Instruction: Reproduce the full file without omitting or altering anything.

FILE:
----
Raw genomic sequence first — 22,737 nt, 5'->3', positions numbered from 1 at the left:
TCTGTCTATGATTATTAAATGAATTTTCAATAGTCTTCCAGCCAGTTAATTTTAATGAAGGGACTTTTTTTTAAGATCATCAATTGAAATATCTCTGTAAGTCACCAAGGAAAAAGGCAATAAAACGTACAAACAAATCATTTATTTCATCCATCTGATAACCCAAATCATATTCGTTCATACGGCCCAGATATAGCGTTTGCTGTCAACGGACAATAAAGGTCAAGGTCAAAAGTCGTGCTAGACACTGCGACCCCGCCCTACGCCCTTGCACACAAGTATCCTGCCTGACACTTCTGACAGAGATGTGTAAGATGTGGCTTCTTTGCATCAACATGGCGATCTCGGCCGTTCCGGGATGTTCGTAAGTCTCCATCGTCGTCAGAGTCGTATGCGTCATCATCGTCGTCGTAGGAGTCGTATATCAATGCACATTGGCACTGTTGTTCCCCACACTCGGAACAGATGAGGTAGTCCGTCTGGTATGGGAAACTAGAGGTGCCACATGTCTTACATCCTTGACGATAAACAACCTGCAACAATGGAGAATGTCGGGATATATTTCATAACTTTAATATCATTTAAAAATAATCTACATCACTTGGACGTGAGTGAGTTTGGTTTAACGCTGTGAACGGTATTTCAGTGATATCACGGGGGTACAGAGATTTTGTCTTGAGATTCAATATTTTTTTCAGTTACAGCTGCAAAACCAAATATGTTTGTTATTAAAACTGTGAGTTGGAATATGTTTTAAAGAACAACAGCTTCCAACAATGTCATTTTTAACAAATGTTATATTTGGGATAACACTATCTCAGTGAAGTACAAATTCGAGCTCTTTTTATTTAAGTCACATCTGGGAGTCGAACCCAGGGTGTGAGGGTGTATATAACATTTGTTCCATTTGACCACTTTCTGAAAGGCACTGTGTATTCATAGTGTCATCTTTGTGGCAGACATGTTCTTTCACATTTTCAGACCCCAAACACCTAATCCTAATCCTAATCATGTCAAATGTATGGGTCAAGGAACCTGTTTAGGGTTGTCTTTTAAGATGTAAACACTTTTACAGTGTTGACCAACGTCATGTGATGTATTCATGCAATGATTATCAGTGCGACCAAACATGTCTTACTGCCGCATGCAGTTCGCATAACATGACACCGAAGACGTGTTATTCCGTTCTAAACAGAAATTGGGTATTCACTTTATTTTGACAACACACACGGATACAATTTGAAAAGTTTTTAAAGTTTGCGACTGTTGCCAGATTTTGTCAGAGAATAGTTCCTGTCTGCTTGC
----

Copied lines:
Raw genomic sequence first — 22,737 nt, 5'->3', positions numbered from 1 at the left:
TCTGTCTATGATTATTAAATGAATTTTCAATAGTCTTCCAGCCAGTTAATTTTAATGAAGGGACTTTTTTTTAAGATCATCAATTGAAATATCTCTGTAAGTCACCAAGGAAAAAGGCAATAAAACGTACAAACAAATCATTTATTTCATCCATCTGATAACCCAAATCATATTCGTTCATACGGCCCAGATATAGCGTTTGCTGTCAACGGACAATAAAGGTCAAGGTCAAAAGTCGTGCTAGACACTGCGACCCCGCCCTACGCCCTTGCACACAAGTATCCTGCCTGACACTTCTGACAGAGATGTGTAAGATGTGGCTTCTTTGCATCAACATGGCGATCTCGGCCGTTCCGGGATGTTCGTAAGTCTCCATCGTCGTCAGAGTCGTATGCGTCATCATCGTCGTCGTAGGAGTCGTATATCAATGCACATTGGCACTGTTGTTCCCCACACTCGGAACAGATGAGGTAGTCCGTCTGGTATGGGAAACTAGAGGTGCCACATGTCTTACATCCTTGACGATAAACAACCTGCAACAATGGAGAATGTCGGGATATATTTCATAACTTTAATATCATTTAAAAATAATCTACATCACTTGGACGTGAGTGAGTTTGGTTTAACGCTGTGAACGGTATTTCAGTGATATCACGGGGGTACAGAGATTTTGTCTTGAGATTCAATATTTTTTTCAGTTACAGCTGCAAAACCAAATATGTTTGTTATTAAAACTGTGAGTTGGAATATGTTTTAAAGAACAACAGCTTCCAACAATGTCATTTTTAACAAATGTTATATTTGGGATAACACTATCTCAGTGAAGTACAAATTCGAGCTCTTTTTATTTAAGTCACATCTGGGAGTCGAACCCAGGGTGTGAGGGTGTATATAACATTTGTTCCATTTGACCACTTTCTGAAAGGCACTGTGTATTCATAGTGTCATCTTTGTGGCAGACATGTTCTTTCACATTTTCAGACCCCAAACACCTAATCCTAATCCTAATCATGTCAAATGTATGGGTCAAGGAACCTGTTTAGGGTTGTCTTTTAAGATGTAAACACTTTTACAGTGTTGACCAACGTCATGTGATGTATTCATGCAATGATTATCAGTGCGACCAAACATGTCTTACTGCCGCATGCAGTTCGCATAACATGACACCGAAGACGTGTTATTCCGTTCTAAACAGAAATTGGGTATTCACTTTATTTTGACAACACACACGGATACAATTTGAAAAGTTTTTAAAGTTTGCGACTGTTGCCAGATTTTGTCAGAGAATAGTTCCTGTCTGCTTGC